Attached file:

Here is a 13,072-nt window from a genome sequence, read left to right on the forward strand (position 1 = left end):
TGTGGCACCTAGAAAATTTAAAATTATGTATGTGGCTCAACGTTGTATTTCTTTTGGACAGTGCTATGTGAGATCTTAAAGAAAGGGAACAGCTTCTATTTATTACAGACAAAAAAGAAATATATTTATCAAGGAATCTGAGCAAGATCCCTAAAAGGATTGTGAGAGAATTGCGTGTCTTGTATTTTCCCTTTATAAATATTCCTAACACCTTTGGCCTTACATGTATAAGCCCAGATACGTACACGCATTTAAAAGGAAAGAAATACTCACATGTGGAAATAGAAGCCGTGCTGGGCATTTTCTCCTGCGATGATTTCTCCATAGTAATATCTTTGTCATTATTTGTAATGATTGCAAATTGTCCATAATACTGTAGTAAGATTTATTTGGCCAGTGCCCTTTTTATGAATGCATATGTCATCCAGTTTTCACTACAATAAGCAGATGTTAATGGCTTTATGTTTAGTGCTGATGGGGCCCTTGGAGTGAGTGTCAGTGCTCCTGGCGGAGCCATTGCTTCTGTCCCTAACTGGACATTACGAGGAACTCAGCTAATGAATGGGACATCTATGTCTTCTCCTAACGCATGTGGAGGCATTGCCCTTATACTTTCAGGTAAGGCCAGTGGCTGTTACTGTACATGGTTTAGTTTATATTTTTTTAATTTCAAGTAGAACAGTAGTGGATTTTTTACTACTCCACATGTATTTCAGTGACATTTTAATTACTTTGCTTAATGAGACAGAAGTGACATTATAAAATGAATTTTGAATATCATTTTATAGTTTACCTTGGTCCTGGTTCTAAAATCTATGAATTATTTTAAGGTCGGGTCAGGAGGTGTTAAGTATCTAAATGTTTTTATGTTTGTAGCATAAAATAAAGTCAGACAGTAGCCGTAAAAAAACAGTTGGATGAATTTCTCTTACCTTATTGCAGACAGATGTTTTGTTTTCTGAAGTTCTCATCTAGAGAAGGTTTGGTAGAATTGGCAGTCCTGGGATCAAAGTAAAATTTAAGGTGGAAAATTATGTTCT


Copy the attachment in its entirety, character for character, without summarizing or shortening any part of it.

Here is a 13,072-nt window from a genome sequence, read left to right on the forward strand (position 1 = left end):
TGTGGCACCTAGAAAATTTAAAATTATGTATGTGGCTCAACGTTGTATTTCTTTTGGACAGTGCTATGTGAGATCTTAAAGAAAGGGAACAGCTTCTATTTATTACAGACAAAAAAGAAATATATTTATCAAGGAATCTGAGCAAGATCCCTAAAAGGATTGTGAGAGAATTGCGTGTCTTGTATTTTCCCTTTATAAATATTCCTAACACCTTTGGCCTTACATGTATAAGCCCAGATACGTACACGCATTTAAAAGGAAAGAAATACTCACATGTGGAAATAGAAGCCGTGCTGGGCATTTTCTCCTGCGATGATTTCTCCATAGTAATATCTTTGTCATTATTTGTAATGATTGCAAATTGTCCATAATACTGTAGTAAGATTTATTTGGCCAGTGCCCTTTTTATGAATGCATATGTCATCCAGTTTTCACTACAATAAGCAGATGTTAATGGCTTTATGTTTAGTGCTGATGGGGCCCTTGGAGTGAGTGTCAGTGCTCCTGGCGGAGCCATTGCTTCTGTCCCTAACTGGACATTACGAGGAACTCAGCTAATGAATGGGACATCTATGTCTTCTCCTAACGCATGTGGAGGCATTGCCCTTATACTTTCAGGTAAGGCCAGTGGCTGTTACTGTACATGGTTTAGTTTATATTTTTTTAATTTCAAGTAGAACAGTAGTGGATTTTTTACTACTCCACATGTATTTCAGTGACATTTTAATTACTTTGCTTAATGAGACAGAAGTGACATTATAAAATGAATTTTGAATATCATTTTATAGTTTACCTTGGTCCTGGTTCTAAAATCTATGAATTATTTTAAGGTCGGGTCAGGAGGTGTTAAGTATCTAAATGTTTTTATGTTTGTAGCATAAAATAAAGTCAGACAGTAGCCGTAAAAAAACAGTTGGATGAATTTCTCTTACCTTATTGCAGACAGATGTTTTGTTTTCTGAAGTTCTCATCTAGAGAAGGTTTGGTAGAATTGGCAGTCCTGGGATCAAAGTAAAATTTAAGGTGGAAAATTATGTTCT